How can I get "permutations with repetitions/replacement" from a list (Cartesian product of a list with itself)?

Suppose I have a list `die_faces = [1, 2, 3, 4, 5, 6]`. I want to generate all 36 possible results for rolling two dice: `(1, 1)`, `(1, 2)`, `(2, 1)` etc. If I try using `permutations` from the `itertools` standard library:

``````>>> import itertools
>>> die_faces = [1, 2, 3, 4, 5, 6]
>>> list(itertools.permutations(die_faces, 2))
[(1, 2), (1, 3), (1, 4), (1, 5), (1, 6), (2, 1), (2, 3), (2, 4), (2, 5), (2, 6), (3, 1), (3, 2), (3, 4), (3, 5), (3, 6), (4, 1), (4, 2), (4, 3), (4, 5), (4, 6), (5, 1), (5, 2), (5, 3), (5, 4), (5, 6), (6, 1), (6, 2), (6, 3), (6, 4), (6, 5)]
``````

there are only 30 results, missing the ones where the same number comes up on both dice. It seems that it only generates permutations without repetitions. How can I fix this?

• See also stackoverflow.com/questions/942543 for the case of directly calling a function with the new values. Jul 3, 2022 at 16:30
• `list1_permutations = itertools.permutations(list1, len(list2))` - example here Jul 31 at 5:21
• more precisely for your input `pairs = itertools.permutations(_faces, 2); print(list(pairs))` Jul 31 at 5:27

You are looking for the Cartesian Product.

In mathematics, a Cartesian product (or product set) is the direct product of two sets.

In your case, this would be `{1, 2, 3, 4, 5, 6}` x `{1, 2, 3, 4, 5, 6}`. `itertools` can help you there:

``````import itertools
x = [1, 2, 3, 4, 5, 6]
[p for p in itertools.product(x, repeat=2)]
[(1, 1), (1, 2), (1, 3), (1, 4), (1, 5), (1, 6), (2, 1), (2, 2), (2, 3),
(2, 4), (2, 5), (2, 6), (3, 1), (3, 2), (3, 3), (3, 4), (3, 5), (3, 6),
(4, 1), (4, 2), (4, 3), (4, 4), (4, 5), (4, 6), (5, 1), (5, 2), (5, 3),
(5, 4), (5, 5), (5, 6), (6, 1), (6, 2), (6, 3), (6, 4), (6, 5), (6, 6)]
``````

To get a random dice roll (in a totally inefficient way):

``````import random
random.choice([p for p in itertools.product(x, repeat=2)])
(6, 3)
``````
• This is an extremely inefficient way of getting 2 dice rolls… Two calls to `random.randint` would be simpler and more efficient. Jun 23, 2010 at 9:39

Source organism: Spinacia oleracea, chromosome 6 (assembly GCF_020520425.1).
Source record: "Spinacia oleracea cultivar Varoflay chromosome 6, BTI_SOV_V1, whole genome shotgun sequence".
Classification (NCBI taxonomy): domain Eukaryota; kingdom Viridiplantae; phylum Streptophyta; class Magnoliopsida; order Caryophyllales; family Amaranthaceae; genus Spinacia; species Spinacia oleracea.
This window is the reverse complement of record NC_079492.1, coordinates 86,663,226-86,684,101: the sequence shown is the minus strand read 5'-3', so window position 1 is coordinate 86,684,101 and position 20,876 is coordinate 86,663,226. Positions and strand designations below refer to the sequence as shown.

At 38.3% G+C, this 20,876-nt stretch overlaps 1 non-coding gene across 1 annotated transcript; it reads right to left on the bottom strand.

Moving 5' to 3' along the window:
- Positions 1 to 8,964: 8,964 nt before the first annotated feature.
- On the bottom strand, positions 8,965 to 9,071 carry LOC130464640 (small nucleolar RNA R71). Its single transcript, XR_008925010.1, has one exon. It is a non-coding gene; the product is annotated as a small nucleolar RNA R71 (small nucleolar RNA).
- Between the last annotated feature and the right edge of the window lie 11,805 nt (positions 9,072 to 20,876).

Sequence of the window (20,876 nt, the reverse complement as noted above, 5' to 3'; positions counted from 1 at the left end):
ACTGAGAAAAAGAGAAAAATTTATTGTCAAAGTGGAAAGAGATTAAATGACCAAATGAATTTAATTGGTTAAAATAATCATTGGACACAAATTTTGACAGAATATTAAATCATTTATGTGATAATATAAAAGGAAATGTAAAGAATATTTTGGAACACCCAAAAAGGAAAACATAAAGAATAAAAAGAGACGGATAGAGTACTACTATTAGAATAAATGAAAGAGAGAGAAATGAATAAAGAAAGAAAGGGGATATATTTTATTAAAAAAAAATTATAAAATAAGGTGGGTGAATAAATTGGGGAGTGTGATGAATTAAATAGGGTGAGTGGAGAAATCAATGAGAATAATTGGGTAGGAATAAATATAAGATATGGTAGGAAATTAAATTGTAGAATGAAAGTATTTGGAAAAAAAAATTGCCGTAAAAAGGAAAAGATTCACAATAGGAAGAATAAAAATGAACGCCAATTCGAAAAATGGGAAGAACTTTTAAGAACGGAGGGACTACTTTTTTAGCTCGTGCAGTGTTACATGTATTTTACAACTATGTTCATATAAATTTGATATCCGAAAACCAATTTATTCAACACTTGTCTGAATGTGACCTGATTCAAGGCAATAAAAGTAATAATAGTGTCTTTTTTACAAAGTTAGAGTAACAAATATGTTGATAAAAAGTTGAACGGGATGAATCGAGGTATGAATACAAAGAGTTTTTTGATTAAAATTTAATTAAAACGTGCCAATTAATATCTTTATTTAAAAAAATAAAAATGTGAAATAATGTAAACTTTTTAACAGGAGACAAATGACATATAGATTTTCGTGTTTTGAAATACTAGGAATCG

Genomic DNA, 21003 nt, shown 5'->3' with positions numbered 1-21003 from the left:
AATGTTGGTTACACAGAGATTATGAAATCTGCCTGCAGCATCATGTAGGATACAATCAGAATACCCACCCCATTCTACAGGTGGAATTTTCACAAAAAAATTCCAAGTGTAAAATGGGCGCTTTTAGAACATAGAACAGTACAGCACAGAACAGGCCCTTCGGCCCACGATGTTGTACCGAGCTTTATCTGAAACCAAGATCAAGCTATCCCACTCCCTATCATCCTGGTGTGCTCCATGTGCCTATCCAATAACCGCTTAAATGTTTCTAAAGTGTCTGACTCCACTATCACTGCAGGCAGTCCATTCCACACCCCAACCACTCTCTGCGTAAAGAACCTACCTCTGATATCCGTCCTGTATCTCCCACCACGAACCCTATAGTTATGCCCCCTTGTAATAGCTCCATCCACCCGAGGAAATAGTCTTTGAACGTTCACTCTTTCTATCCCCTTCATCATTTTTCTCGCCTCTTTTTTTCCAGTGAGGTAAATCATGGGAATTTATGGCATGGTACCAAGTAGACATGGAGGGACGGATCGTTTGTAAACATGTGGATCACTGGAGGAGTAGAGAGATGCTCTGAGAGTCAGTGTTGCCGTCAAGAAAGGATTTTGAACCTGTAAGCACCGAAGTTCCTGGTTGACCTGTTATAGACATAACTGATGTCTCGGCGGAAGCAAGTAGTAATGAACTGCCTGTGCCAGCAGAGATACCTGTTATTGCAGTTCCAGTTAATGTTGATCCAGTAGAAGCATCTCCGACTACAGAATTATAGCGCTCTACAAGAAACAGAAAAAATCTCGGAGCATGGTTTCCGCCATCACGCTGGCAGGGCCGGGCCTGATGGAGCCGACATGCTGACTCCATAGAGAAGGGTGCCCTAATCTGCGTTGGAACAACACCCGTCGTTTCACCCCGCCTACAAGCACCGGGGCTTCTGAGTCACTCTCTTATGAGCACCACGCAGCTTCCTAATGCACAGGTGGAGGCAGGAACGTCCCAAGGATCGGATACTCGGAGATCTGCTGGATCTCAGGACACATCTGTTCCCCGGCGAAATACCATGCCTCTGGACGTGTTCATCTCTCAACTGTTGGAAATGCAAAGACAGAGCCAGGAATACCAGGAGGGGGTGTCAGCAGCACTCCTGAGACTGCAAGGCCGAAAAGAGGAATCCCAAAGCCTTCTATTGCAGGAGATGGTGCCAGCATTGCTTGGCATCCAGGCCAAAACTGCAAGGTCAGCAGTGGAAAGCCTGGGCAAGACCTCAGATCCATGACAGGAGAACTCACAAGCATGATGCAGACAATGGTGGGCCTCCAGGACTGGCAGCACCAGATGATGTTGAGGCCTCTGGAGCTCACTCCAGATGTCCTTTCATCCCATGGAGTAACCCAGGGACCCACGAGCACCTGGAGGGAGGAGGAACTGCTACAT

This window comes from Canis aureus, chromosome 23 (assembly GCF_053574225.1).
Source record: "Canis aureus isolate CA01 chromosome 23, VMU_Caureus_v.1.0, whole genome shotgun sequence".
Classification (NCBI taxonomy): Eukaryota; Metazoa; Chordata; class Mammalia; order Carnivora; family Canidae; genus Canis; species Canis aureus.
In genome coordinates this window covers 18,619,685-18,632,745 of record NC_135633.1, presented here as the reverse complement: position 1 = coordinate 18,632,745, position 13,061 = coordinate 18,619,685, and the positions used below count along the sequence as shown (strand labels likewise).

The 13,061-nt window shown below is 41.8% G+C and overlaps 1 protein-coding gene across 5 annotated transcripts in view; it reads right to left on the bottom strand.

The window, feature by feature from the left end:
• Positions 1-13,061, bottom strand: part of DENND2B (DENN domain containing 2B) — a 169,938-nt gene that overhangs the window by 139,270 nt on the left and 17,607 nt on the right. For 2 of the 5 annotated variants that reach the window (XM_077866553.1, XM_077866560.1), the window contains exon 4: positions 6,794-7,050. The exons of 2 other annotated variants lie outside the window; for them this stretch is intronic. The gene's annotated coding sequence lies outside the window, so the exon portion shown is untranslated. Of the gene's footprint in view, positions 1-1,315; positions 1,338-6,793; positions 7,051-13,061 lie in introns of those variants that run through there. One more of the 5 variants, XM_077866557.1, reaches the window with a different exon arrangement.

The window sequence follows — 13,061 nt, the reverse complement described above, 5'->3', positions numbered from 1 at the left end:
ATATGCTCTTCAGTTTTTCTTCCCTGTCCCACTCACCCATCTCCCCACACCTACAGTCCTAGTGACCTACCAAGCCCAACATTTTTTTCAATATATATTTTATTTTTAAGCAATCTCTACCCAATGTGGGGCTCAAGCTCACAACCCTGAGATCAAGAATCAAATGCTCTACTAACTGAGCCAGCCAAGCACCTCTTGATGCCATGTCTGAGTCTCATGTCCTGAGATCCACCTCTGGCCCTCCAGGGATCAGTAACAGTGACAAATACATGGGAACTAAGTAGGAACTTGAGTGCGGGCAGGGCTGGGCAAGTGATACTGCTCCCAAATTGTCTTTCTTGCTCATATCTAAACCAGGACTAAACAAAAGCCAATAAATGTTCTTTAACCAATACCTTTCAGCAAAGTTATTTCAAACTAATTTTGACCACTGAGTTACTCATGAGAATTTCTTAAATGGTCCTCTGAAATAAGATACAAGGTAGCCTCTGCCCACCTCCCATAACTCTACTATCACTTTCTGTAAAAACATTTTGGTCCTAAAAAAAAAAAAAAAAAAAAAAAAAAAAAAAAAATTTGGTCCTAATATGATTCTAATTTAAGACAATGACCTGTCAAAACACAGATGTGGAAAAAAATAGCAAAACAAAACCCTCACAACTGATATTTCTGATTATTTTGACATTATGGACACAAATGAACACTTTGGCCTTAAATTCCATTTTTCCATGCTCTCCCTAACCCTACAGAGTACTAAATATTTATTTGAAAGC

• Random dice rolls will be much faster when you don't generate all possible pairs: [random.randint(1,6) for i in xrange(2)] Jun 23, 2010 at 9:42
• I wasn't actually trying to generate random rolls, just to list all possible rolls. Jun 23, 2010 at 10:18

You're not looking for permutations - you want the Cartesian Product. For this use product from itertools:

``````from itertools import product
for roll in product([1, 2, 3, 4, 5, 6], repeat = 2):
print(roll)
``````

In python 2.7 and 3.1 there is a `itertools.combinations_with_replacement` function:

``````>>> list(itertools.combinations_with_replacement([1, 2, 3, 4, 5, 6], 2))
[(1, 1), (1, 2), (1, 3), (1, 4), (1, 5), (1, 6), (2, 2), (2, 3), (2, 4),
(2, 5), (2, 6), (3, 3), (3, 4), (3, 5), (3, 6), (4, 4), (4, 5), (4, 6),
(5, 5), (5, 6), (6, 6)]
``````
• This solution looses out on the combinations `(2, 1)`, `(3, 2)`, `(3, 1)` and similar... In general it leaves out all combinations where the second roll is lower than the first. Nov 16, 2015 at 18:48
• Maybe not the "right" solution, but the right one for me! Thanks!
– jbm
Oct 21, 2021 at 0:16
• have to downvote since @holroy is right and this can be confusong Apr 21, 2022 at 10:35

In this case, a list comprehension is not particularly needed.

Given

``````import itertools as it

seq = range(1, 7)
r = 2
``````

Code

``````list(it.product(seq, repeat=r))
``````

Details

Unobviously, Cartesian product can generate subsets of permutations. However, it follows that:

• with replacement: produce all permutations nr via `product`
• without replacement: filter from the latter

Permutations with replacement, nr

``````[x for x in it.product(seq, repeat=r)]
``````

Permutations without replacement, n!

``````[x for x in it.product(seq, repeat=r) if len(set(x)) == r]
``````
``````# Equivalent
list(it.permutations(seq, r))
``````

Consequently, all combinatoric functions could be implemented from `product`:

I think I found a solution using only `lambdas`, `map` and `reduce`.

``````product_function = lambda n: reduce(lambda x, y: x+y, map(lambda i: list(map(lambda j: (i, j), np.arange(n))), np.arange(n)), [])
``````

Essentially I'm mapping a first lambda function that given a row, iterates the columnns

``````list(map(lambda j: (i, j), np.arange(n)))
``````

then this is used as the output of a new lambda function

``````lambda i:list(map(lambda j: (i, j), np.arange(n)))
``````

which is mapped across all the possible rows

``````map(lambda i: list(map(lambda j: (i, j), np.arange(n))), np.arange(m))
``````

and then we reduce all the resulting lists into one.

even better

Can also use two different numbers.

``````prod= lambda n, m: reduce(lambda x, y: x+y, map(lambda i: list(map(lambda j: (i, j), np.arange(m))), np.arange(n)), [])
``````

First, you'll want to turn the generator returned by itertools.permutations(list) into a list first. Then secondly, you can use set() to remove duplicates Something like below:

``````def permutate(a_list):
import itertools
return set(list(itertools.permutations(a_list)))
``````
• That does not include duplicates. Mar 24, 2017 at 20:06
• OP explicitly wants duplicates Mar 5, 2018 at 19:12